BARCELONA (Reuters) - The global aviation industry faces growing uncertainty over financing due to Europe’s debt crisis and worries surrounding French banks, lenders and airlines were warned on Tuesday.
Despite record numbers of aircraft leaving the production lines at Airbus EAD.PA and Boeing (BA.N) to fuel ever-growing demand from rising economies, doubts are spreading as to how the growth will be financed.
French banks play a key role in the global aircraft financing market and represented about 31 percent of transactions in 2010 followed by Germany, Ryanair finance director Howard Millar said.
“The French banks have scaled back significantly. There will be less finance available and any finance will be more expensive,” he told an ISTAT aircraft financing conference.
“In the past few months things have got worse. French banks are effectively closed for new clients,” Millar said. “We are in an ivory tower -- we are heading for a little bit of a car crash in terms of financing.”
French banks are fighting to restore confidence after suffering a sharp summer sell-off, driven by fears they are too dependent on wholesale market funding and would be ill equipped to cope with the fallout from a Greek debt default.
Some banks are finding it hard to obtain dollar funding for periods of longer than a few days as U.S. money market funds and other traditional dollar lenders become increasingly nervous about the threat of a Greek debt default, which could destabilize markets throughout the region.
European bank stocks have lost a third of their value since July.
Aircraft are sold in dollars and their second-hand value is tied to the U.S. currency, so participants rely on dollars to grease the wheels of one of the world’s most capital-intensive export industries.
Banks are also grappling with wider problems which have a knock-on effect on the availability of financing for aircraft , Ron Wainshal, Chief Executive Officer of U.S. lessor Aircastle, said.
“I think it will get worse before it gets better. There is a short-term challenge, particularly in Europe,” he said.
Banks are also squeezed by tougher capital adequacy regulations under the Basel III accord.
Boeing, Airbus and smaller manufacturers deliver a total of up to $80 billion in new aircraft a year.
Production is rising to meet demand from emerging markets and most recently a wave of orders to renew aging and inefficient fleets in the United States.
Airlines order aircraft years ahead and pay upfront deposits but nearly all the value is paid on delivery. A great deal of that is financed shortly before the handover.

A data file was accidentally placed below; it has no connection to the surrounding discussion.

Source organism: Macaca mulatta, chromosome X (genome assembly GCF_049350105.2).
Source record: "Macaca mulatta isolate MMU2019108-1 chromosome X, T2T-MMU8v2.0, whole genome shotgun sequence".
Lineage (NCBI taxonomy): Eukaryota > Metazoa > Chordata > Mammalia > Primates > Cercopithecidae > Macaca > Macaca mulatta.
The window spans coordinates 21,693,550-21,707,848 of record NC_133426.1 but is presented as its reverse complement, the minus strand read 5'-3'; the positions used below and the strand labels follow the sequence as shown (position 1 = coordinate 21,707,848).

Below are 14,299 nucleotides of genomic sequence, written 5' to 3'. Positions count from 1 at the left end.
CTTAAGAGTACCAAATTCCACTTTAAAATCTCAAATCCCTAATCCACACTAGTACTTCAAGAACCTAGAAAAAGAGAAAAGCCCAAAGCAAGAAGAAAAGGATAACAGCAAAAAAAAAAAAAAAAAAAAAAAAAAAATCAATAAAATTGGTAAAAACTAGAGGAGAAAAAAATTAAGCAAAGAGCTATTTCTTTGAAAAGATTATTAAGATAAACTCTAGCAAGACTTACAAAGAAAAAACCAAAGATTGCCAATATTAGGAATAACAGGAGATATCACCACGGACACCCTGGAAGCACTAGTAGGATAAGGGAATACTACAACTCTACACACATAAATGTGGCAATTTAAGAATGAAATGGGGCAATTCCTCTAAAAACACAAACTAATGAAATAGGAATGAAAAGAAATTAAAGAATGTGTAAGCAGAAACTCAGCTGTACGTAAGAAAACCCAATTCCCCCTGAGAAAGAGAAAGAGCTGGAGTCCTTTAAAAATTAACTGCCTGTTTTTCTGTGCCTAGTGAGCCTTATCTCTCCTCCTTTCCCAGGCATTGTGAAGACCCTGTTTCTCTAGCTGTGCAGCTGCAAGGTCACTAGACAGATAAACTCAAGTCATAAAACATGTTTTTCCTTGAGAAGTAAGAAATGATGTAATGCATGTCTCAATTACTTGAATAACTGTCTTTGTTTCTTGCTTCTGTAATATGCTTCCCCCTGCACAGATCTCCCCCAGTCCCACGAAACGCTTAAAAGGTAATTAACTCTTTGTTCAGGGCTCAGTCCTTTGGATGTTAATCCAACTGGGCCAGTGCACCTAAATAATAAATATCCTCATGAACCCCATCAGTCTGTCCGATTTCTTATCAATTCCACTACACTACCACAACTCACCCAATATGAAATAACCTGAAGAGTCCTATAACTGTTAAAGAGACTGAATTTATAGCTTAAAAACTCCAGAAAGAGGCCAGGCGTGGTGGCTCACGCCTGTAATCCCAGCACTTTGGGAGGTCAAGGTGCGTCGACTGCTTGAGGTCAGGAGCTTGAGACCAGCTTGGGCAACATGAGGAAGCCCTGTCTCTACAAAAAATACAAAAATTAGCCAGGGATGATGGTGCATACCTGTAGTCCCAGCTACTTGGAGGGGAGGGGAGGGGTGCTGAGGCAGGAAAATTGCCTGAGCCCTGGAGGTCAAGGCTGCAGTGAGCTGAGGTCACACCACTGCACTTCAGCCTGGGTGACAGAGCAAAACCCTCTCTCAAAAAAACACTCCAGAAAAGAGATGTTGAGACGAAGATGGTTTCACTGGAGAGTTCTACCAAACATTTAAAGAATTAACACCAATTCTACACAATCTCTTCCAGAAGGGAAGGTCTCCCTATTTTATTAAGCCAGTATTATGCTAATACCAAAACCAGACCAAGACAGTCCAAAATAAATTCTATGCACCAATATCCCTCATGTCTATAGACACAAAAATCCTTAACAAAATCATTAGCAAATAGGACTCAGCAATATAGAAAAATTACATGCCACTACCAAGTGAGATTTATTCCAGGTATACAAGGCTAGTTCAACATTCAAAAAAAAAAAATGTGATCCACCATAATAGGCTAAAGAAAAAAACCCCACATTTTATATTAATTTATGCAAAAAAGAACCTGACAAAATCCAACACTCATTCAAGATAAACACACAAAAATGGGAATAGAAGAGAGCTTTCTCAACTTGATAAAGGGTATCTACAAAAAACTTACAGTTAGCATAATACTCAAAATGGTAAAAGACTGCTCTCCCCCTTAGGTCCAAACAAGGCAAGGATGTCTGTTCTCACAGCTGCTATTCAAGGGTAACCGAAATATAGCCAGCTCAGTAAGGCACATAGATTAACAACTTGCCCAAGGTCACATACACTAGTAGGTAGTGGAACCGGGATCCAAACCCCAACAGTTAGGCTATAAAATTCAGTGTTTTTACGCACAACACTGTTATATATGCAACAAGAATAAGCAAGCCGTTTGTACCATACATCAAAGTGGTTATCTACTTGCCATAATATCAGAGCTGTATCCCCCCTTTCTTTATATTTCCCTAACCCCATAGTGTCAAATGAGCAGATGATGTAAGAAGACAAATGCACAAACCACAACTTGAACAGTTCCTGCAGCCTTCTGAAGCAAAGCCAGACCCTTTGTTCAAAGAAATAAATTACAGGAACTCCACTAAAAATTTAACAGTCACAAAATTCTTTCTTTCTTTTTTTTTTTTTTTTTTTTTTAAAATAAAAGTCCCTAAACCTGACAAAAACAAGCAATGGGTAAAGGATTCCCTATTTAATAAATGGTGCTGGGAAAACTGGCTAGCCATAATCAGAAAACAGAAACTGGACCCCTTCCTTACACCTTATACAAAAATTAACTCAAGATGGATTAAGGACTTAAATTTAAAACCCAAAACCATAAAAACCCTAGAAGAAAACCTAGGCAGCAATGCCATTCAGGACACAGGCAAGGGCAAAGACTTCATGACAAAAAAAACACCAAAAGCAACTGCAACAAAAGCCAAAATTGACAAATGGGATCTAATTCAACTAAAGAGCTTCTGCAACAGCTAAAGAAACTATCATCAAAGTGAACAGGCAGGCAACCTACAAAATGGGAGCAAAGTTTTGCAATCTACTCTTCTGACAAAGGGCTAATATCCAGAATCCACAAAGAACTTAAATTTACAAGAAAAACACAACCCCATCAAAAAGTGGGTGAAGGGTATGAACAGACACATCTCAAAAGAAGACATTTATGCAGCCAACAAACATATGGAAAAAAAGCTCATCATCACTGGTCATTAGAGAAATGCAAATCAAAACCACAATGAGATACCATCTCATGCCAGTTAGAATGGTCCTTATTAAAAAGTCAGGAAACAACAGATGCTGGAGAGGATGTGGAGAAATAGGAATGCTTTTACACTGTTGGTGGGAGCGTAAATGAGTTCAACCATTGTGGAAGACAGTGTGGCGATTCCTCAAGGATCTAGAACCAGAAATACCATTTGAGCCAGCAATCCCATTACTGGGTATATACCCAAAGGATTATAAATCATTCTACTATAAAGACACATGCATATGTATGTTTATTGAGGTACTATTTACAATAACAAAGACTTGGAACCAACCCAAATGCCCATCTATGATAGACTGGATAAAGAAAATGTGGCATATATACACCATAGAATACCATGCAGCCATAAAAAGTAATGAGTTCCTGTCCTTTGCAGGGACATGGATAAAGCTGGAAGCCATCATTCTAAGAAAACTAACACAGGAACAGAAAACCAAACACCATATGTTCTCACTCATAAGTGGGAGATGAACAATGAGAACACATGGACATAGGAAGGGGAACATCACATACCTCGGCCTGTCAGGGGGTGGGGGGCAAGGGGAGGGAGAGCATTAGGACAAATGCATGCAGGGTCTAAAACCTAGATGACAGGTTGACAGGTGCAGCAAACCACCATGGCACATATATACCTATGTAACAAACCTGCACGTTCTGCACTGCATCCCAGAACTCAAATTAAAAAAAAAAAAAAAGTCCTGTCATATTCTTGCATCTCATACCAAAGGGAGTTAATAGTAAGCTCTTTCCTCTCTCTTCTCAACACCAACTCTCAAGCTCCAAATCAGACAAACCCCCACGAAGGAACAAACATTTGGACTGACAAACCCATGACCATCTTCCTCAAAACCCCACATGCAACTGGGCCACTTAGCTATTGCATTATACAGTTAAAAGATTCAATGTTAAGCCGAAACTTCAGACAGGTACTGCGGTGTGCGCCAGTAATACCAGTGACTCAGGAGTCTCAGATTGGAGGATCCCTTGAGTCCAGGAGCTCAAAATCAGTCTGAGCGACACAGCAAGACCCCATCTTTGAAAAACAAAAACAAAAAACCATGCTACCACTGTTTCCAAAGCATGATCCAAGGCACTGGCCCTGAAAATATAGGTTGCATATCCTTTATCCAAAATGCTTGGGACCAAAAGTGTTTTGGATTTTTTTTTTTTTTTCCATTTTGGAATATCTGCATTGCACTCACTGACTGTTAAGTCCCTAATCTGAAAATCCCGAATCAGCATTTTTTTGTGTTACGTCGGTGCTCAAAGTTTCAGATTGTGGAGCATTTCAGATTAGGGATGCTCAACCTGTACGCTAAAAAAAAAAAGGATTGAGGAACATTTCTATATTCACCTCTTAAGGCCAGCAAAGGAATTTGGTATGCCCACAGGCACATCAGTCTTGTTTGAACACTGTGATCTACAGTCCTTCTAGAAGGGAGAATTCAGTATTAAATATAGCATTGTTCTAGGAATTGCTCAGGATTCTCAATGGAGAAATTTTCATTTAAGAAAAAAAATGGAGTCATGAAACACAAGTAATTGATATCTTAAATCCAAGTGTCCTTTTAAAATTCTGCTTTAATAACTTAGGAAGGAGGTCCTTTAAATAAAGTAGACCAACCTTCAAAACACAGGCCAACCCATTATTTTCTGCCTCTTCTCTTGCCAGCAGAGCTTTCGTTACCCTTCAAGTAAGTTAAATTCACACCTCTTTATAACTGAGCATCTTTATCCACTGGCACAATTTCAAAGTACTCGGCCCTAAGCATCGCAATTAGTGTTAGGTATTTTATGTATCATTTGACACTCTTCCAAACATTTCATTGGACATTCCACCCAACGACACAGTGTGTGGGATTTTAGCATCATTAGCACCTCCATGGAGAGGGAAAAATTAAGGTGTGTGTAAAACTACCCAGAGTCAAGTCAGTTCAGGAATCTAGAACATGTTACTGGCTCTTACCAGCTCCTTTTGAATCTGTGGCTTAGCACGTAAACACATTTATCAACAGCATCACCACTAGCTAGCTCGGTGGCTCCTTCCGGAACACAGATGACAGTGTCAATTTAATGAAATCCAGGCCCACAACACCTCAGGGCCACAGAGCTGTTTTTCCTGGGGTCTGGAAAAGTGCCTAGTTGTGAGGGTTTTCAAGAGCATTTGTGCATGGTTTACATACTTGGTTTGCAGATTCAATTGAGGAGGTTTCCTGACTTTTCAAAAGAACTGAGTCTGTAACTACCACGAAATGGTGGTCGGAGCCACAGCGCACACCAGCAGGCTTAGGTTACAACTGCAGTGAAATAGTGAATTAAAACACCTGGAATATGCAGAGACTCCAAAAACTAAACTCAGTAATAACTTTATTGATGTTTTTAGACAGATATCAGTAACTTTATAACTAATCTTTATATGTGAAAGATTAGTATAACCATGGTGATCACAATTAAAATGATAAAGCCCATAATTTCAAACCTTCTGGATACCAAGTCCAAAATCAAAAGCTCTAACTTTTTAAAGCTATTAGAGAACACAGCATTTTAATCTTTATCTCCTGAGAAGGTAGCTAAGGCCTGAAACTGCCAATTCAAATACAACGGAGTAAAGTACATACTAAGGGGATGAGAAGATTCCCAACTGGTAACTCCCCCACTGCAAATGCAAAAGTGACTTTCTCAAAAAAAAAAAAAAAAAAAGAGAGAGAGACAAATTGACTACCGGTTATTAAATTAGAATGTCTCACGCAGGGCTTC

French bankers have been squeezed by a shortage of dollar deposits from U.S. investors due to fears concerning their exposure to Greece, but they sought to allay concerns about liquidity.
“We’ll be here. We’ll do our share the best we can,” said Christian McCormick, Chief Executive Officer, Natixis Transport Finance, adding German banks were not hampered by the same dollar funding concerns.
Of the $73 billion of aircraft to be delivered next year, about $41 billion need to be financed by banks in dollars, he said.
In the 2008 credit crunch, U.S. and European credit agencies stepped into the breach as funding dried up by providing guarantees to assist aircraft exports at lean financing rates.
But the export/import agencies have significantly hiked their fees and their room for maneuver may be constrained as the debt crisis spreads to sovereign assets and ratings, bankers said.
The shortage of bank financing has created uncertainty over 2012 deliveries but so far there is no serious evidence of a funding gap, several lessors and bankers said.
“It is more difficult from a pricing and availability standpoint. Banks are willing to do business but are reluctant to lock in for the long term,” said Madhu Vijay, senior vice president of U.S. lessor Aviation Capital Group (ACG), part of mutual insurer Pacific Life.
There are fewer doubts over the financing for new aircraft deliveries than over the market for second-hand aircraft, he said. Second-hand values are important to the industry because they influence the appetite of lessors to buy aircraft. Lessors control about a quarter of the world fleet.
The market uncertainty comes at a time when U.S. insurer AIG (AIG.N) is preparing to float its ILFC leasing unit and Royal Bank of Scotland (RBS.L) seeks buyers for its RBS Aviation business, but is not expected to scupper the sales, sector bankers said.
Editing by David Cowell